All about boat diving

April 08, 2021 3 min read

All about boat diving

Going boat diving

Honestly there is nothing better than boat diving.  A day on the sea, with like-minded people doing the thing you love.  What could be better (well ok maybe eating chocolate or drinking wine/beer, but that's another subject)? 

(If you're sold already  click here to book onto our boat Outcast!)

However like everything there are some things that will help to make your day better. 

Things to Bring:

Kit. Well obviously all your dive kit.  But ONLY the dive kit you need for that days diving.  There is very limited space on any boat and you will not be popular if you take up the space allocated to 4 divers!

small bag for your phone and keys and a bigger one for your kit.  The big travelling bags are too big for a boat.  Check out this I think it's ideal!

Food and drinks.  In the past boats would offer you lunch and drinks.  However in todays Covid-19 climate we can't.  Bring enough for a day, and make sure it's not in wrappings that can blow away into the sea!

Clothing. You might get wet - yes drysuits sometimes aren't, and obviously wet suits are well, um, wet!  You are on a boat at sea; Coleridge says it all really 'water, water everywhere...'!  There's no central heating and even on a warm day when the boat is moving you can get cold.  Beanies, jumpers and jackets are a bonus if you don't want to shiver.

What to do and not to do on a boat

Some basic things to be aware of:

  • The expression 'ropes' or 'ropes off' means the boat will be leaving at that time, it's not the time you need to arrive.  So be on the boat (or quayside) ahead of the time.  In my experience it ALWAYS takes me longer to load my kit than I think it will.  10 minutes won't crack it!
  • Put your kit together either before you get on the boat or as soon as you are on it and do a full check.  Getting to the dive site to find your fins are back in the dive centre is not helpful (personal experience!).
  • There are tides, the dives will be planned around these and if you aren't ready you (and possibly everyone else) will miss the dive. So if the skip tells you to get kitted up it's wise to do so.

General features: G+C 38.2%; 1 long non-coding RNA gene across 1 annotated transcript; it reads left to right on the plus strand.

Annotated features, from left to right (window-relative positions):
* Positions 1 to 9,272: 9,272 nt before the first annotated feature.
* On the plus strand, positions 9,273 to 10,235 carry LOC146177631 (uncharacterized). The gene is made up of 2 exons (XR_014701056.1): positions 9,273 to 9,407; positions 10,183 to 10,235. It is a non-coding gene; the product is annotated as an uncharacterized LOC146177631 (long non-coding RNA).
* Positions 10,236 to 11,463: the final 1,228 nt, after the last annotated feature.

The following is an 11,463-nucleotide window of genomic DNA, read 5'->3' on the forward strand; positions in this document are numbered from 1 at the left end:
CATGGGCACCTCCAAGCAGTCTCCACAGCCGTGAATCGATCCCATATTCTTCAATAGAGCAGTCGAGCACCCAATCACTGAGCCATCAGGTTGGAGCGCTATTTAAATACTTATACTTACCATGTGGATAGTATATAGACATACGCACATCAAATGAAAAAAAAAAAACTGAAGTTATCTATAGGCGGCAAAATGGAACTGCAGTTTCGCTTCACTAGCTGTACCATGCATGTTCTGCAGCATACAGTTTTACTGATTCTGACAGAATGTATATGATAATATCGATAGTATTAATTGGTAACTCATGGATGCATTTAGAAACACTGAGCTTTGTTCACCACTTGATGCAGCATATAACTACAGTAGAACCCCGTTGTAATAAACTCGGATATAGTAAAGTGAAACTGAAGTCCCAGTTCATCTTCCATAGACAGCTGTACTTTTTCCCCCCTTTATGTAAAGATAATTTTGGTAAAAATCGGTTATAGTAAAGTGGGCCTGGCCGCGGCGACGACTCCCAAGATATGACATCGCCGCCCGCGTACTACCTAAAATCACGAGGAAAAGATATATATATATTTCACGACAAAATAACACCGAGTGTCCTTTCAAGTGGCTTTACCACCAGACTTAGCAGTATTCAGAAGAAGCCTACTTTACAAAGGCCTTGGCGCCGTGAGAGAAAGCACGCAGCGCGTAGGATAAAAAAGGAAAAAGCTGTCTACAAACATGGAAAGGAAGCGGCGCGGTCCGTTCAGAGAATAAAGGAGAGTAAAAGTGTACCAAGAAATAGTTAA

So we are now off the boat and diving.  Now what?

You are all ready go and you might think this is the end of thinking about the boat or anyone on it.  Nope!

  • You will be doing a giant stride in from the platform at the back of the boat. You have all your kit in place and when given the 'Go!'... go. Jump, belly flop or tumble in head first.  The skipper will have put the boat up tide so you drift down on to the shot.  Don't jump at the right time and you'll be swimming into the current back to the shot. Not much fun, trust me.
  • If you are told you need to be on the surface within an hour, be there.  100%, no excuses.  Plan the dive to make that happen. The skipper is responsible for your safety and as a dive boat skipper I can tell you it's awful if you think you've lost a diver.
  • Likewise if you've been told to put a DSMB up, please make certain you do so. Looking for bubbles in anything other than dead calm seas is honestly impossible. I have had divers come up almost mile from where they were dropped in - scary and not fun for anyone.
  • Surface with your buddy.  Or if you don't, do NOT lie face down in the water looking at them. From the boat this looks like an unconscious (or worse) diver.  Signal to the boat and let them know you are OK, then you can look at your buddy.

All this sounds like a load of things to remember, and frankly a bit scary. It's not meant that way.  If you understand how to dive from a boat it will make your day an absolutely joy. Once you've been on a boat for the first time it's easy.  Just try and remember the skipper is there to look after everyone, and it's not an easy job.

BUT, get on the boat, go diving and have a GREAT DAY - I'm jealous just sitting here writing this!! 


Dale Spree
Dale Spree

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